13.3 Conclusion

Dr. Jackie F. Steele

In the previous pages, I have mapped the contours of the evolution of multiple variants of feminisms, feminist political and legal philosophies, and what I invite us to think of and describe as the historic contributions of women’s democratic thought leadership. While Squires’ typological discussion of liberal feminism, radical feminism, and postmodern feminism offers the interpretative frames with which to make sense of the first core herstories of feminisms around ‘equality politics’, ‘difference politics’ and ‘displacement politics’, the last three decades in particular have seen a fourth and fifth variant of feminist thought leadership that moves beyond Butler’s hyper-individualist view of the rule of law.

What I describe above as a current of reconstructivist intersectional feminisms have shown themselves to be productively investing in the democratic displacement of the universal, abstract citizen-subject in law and policy on the one hand, and in the democratic displacement of the universal, abstract elected representative as the authentic and ethical agent of collective self-government on the other. By virtue of these last two variants of contemporary feminisms, and through this updated typology, I propose to shed light on the different strategies of displacement working towards displacement of anti-democratic legal norms through legal battles and law reform, or that are working to diversify the “usual suspects” animating political parties and parliaments by innovating and advocating for electoral reforms that force greater power-sharing and diversification of our political representatives.

Finally, the last variant, of which I am an advocate, combines feminist intersectional electoral systems designs with critical democratic theory and philosophical engagement with forgotten forms of relational liberty, such as that defended from within republican revival. This latest variant aims for a more fundamental displacement of liberal-individualism’s disempowering monopoly over the social imaginary of what might constitute a meaningful enjoyment of public liberty itself. It seeks a more ethical and emancipatory reconstruction of a deeply relational form of political liberty that might serve as the foundation of a radically representative democratic politics grounded upon power-sharing, co-authority and intersectional self-determination.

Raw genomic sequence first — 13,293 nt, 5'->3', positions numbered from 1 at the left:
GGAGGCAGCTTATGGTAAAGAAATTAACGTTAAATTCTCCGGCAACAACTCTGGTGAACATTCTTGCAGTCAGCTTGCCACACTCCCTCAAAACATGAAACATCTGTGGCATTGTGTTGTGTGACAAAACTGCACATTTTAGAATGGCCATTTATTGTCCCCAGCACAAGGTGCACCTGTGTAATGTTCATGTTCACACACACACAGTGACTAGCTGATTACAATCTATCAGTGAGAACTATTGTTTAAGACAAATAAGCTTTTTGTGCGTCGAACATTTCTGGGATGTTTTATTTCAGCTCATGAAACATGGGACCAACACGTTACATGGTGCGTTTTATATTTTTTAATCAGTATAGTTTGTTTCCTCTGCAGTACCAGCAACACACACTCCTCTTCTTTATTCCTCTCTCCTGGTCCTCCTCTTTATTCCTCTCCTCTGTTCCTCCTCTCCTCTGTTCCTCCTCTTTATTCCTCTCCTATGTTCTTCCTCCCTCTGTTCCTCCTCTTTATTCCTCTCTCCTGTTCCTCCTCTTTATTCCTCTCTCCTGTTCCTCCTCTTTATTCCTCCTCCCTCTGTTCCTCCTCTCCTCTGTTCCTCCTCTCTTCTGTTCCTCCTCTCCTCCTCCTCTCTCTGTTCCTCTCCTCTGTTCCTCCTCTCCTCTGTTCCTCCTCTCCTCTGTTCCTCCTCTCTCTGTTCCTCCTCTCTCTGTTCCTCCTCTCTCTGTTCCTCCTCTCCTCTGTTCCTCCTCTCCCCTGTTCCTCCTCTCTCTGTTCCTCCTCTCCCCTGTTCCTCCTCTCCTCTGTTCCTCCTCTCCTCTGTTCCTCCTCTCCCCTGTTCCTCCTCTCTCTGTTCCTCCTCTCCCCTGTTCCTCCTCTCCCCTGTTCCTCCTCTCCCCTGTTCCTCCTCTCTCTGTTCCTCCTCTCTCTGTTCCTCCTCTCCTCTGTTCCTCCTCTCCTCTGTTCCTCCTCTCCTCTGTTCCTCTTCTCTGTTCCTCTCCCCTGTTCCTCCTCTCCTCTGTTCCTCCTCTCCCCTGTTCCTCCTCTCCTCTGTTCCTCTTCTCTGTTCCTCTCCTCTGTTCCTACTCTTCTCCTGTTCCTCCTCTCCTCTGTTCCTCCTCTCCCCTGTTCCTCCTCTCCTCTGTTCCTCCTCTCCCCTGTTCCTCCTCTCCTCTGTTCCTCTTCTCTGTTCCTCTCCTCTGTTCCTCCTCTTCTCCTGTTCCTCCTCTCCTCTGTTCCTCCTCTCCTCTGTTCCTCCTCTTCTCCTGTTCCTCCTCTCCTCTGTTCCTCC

Discussion Questions

  1. How can we design a political community or country wherein all forms of individuality have equal opportunity and influence to contribute to our society?
  2. Why are “equality politics” and “difference politics” caught within the same binary paradigm?
  3. Why and how does intersectional feminism make the gender binary obsolete?
  4. What is the role of law within democratic self-government and who should decide the rules regulating electoral competition?
  5. How is individualistic liberty ethically different from relational liberty?



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Political Ideologies and Worldviews: An Introduction Copyright © 2021 by Dr. Jackie F. Steele is licensed under a Creative Commons Attribution-NonCommercial 4.0 International License, except where otherwise noted.

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